How Can You Dance?

Citation: Walton, R., & López-Escrivá, A. (2001). How Can You Dance? New York: Putnam’s.How Can You Dance?

Ages: 0 – 8

Grades: PreSchool – 3

Description:  With rhyming text, How Can You Dance? asks children how they move and dance, and then compares it to the movement of an animal. For example, the book asks “How can you dance as you swim in a pool? Dance like a frog, feeling fine, keeping cool.”  After each rhyming line, the book includes instructions on how to move like the animal example.

Uses:  With its rhyming text and question and answer style, this book is sure to get kids off their feet! The book can be used in storytime to get kids moving, and can be used with differently abled adults and children.

Review Sources:

Cooper, I. (2001). How Can You Dance? (Book Review). Booklist, 1897.

Jones, T.E., Toth, L., Charnizon, M., Grabarek, D., Larkins, J., & Ceraldi, G. (2001). How Can You Dance? (Book Review). School Library Journal, 47(7), 90.

Roback, D., Brown, J. M., & Britton, J. (2001). How Can You Dance? (Book Review). Publishers Weekly, 248(24),85.

Search Terms: rhyme, animals, animal movements, dance, diversity, differently-abled 

Good Night, Animal World: A Kids Yoga Bedtime Story

Citation: Shardlow, G. & Gedzyk, ,E. (2013). Good Night, Animal World: A Kids Yoga Bedtime Story. Boston: Kids Yoga Stories.Goodnight Animal World

Ages:  4 – 8

Grades: PreK – 1

Description: Shardlow’s Good Night Animal World is a bedtime story that use different animal – based yoga poses to help children wind-down and relax. Each pose is accompanied by both a picture of the animal, and a picture of a child doing the corresponding pose. Animals included are: sloth, giraffe, butterfly, and echidna. Similarly to the familiar Good Night, Moon, Good Night Animal World ends each page by saying  good night to the specific animal.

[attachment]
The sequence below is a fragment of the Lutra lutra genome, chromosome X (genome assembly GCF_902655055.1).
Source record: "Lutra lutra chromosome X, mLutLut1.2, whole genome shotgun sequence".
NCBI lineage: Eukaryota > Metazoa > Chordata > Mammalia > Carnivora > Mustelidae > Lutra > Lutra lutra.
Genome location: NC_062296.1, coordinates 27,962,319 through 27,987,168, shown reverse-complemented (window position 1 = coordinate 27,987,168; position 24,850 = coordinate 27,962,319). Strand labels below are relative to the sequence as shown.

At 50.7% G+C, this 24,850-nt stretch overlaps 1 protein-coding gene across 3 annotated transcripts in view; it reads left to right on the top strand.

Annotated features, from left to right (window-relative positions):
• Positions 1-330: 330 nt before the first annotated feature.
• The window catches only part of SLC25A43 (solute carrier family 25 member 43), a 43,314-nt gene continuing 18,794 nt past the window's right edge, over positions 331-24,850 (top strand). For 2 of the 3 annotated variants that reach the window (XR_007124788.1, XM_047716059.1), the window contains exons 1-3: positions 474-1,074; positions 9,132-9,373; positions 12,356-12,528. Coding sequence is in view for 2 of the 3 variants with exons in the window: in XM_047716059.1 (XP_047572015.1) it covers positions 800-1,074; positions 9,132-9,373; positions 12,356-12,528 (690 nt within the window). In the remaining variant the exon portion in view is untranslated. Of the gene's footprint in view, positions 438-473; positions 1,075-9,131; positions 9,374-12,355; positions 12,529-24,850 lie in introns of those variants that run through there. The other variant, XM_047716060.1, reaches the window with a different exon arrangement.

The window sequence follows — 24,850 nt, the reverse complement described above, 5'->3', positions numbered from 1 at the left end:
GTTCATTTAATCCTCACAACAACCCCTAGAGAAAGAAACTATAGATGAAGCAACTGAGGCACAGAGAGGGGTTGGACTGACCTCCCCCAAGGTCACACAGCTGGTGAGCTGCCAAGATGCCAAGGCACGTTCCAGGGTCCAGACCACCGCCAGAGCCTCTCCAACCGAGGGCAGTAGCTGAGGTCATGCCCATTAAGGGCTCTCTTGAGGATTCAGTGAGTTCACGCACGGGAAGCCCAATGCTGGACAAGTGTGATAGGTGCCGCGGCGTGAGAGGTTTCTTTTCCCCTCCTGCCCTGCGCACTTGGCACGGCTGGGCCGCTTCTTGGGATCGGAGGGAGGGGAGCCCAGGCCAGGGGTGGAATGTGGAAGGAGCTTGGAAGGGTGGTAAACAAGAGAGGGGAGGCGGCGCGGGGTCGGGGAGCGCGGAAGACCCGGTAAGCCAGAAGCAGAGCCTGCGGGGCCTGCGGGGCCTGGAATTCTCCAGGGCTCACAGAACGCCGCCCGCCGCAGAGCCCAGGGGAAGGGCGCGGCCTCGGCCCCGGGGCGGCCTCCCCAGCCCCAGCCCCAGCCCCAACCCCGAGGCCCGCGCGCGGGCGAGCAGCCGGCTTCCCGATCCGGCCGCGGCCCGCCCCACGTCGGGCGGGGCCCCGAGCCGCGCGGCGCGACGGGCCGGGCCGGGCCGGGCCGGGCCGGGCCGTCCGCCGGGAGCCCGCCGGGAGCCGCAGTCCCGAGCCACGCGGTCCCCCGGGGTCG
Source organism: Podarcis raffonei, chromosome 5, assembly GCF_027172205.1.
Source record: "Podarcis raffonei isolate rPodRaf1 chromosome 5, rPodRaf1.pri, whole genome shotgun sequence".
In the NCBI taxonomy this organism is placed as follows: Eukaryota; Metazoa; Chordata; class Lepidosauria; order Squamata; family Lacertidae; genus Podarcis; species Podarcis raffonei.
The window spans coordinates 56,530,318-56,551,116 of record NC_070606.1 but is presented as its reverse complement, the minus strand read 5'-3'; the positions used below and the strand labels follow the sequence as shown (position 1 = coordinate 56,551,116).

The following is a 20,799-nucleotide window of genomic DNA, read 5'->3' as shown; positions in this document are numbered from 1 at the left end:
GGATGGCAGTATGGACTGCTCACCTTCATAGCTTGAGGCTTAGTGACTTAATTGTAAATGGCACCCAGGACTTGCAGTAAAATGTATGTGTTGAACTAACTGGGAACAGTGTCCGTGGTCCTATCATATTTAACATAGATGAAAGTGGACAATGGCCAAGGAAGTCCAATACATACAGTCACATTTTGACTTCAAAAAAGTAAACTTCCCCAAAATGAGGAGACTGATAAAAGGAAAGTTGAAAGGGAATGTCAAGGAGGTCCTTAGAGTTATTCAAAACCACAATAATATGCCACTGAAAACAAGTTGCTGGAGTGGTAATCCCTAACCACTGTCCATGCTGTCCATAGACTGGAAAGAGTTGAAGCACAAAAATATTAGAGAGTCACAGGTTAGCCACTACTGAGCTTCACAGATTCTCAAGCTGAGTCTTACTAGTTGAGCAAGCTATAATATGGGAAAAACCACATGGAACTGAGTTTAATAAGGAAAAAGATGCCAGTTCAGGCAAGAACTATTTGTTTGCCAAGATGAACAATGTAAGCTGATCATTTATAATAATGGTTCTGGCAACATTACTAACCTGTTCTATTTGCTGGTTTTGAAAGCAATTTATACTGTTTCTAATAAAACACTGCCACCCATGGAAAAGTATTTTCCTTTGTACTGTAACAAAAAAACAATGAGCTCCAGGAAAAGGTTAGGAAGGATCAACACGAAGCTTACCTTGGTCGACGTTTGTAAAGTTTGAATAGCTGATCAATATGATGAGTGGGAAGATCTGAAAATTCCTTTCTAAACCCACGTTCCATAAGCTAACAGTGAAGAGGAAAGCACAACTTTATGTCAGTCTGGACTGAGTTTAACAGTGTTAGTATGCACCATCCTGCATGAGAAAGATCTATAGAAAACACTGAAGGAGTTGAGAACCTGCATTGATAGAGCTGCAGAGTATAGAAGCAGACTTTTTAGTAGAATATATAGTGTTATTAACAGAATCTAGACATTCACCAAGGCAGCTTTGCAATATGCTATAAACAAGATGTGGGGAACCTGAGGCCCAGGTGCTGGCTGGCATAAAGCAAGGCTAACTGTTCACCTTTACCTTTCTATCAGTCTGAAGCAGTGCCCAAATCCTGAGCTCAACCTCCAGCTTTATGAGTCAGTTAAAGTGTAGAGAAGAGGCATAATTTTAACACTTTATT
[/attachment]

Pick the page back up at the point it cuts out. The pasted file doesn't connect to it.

Uses: Even though Good Night Animal World is a bedtime book, librarians and teachers can use the book for inspiration on how to incorporate yoga movements into storytimes about animals.  Good Night Animal World can also be used in displays. Librarians can also recommend this book to parents and guardians who are seeking bedtime stories for their children.

Review Sources: None.

Search Terms: animals, animal movements,  yoga, sloths, books for bedtime

Waddle!

Citation: Seder, R. B. (2009). Waddle! New York: Workman Pub.Waddle

Ages: 0- 5

Grades: Babies – PreK

Description:  In Waddle! Seder asks readers if they can move like a variety of animals: “Can you hop like a frog?/ Can you Waddle like a penguin?”  Each question is accompanied by an image of the animal performing the specific action. The animal images are acetate paper overlayed on board pages, and when the pages are turned, the image gives the appearance that the animal is moving.  Unlike Seder’s other scanimation books, the animal images in Waddle! are in color. These images are paired with a colorful, bright rhyming text.

Uses: Librarians, teachers, and other adults can use Seder’s Waddle! in a storytime programs for babies and toddlers. The simple text will automatically engage readers and listeners, and librarians can get children moving by encouraging them to mimic the movement of the particular animal after each page is read. The book is best used in a small group storytime, so all children can see the colorful scanimation images and their movement. The book can also be used to teach simple movement concepts to children within the context of a storytime based on animals, farm animals, or any related topic.  The scanimation images will also draw attention to the book, which make it ideal for a display. If on display, the direct nature of the text can engage children on an individual basis.

Review Sources:

Lilien-Harper, A. (2010). Waddle!. School Library Journal, 56(1), 81-82

Waddle!. (2009). Publisher’s Weekly, 256(42), 54.

Search Terms:  animals, animal movements, rhyme

Gallop! / A Scanimation Picture Book

Citation: Seder, R. B. (2007). Gallop! / A Scanimation Picture Book. New York: Workman Pub.Gallop!

Ages: 0 – 5

Grades: Babies – PreK

Description:  Gallop! /A Scanimation Picture Book encourages readers to gallop, swing, run, and jump like a variety of different animals. Seder brings the animals’ action to life with paper over board page images and a pull tab that readers can move to make the animal look as though it is moving. The black and white images are paired with brightly colored rhyming text to create a visually appealing and engaging book for babies and toddlers.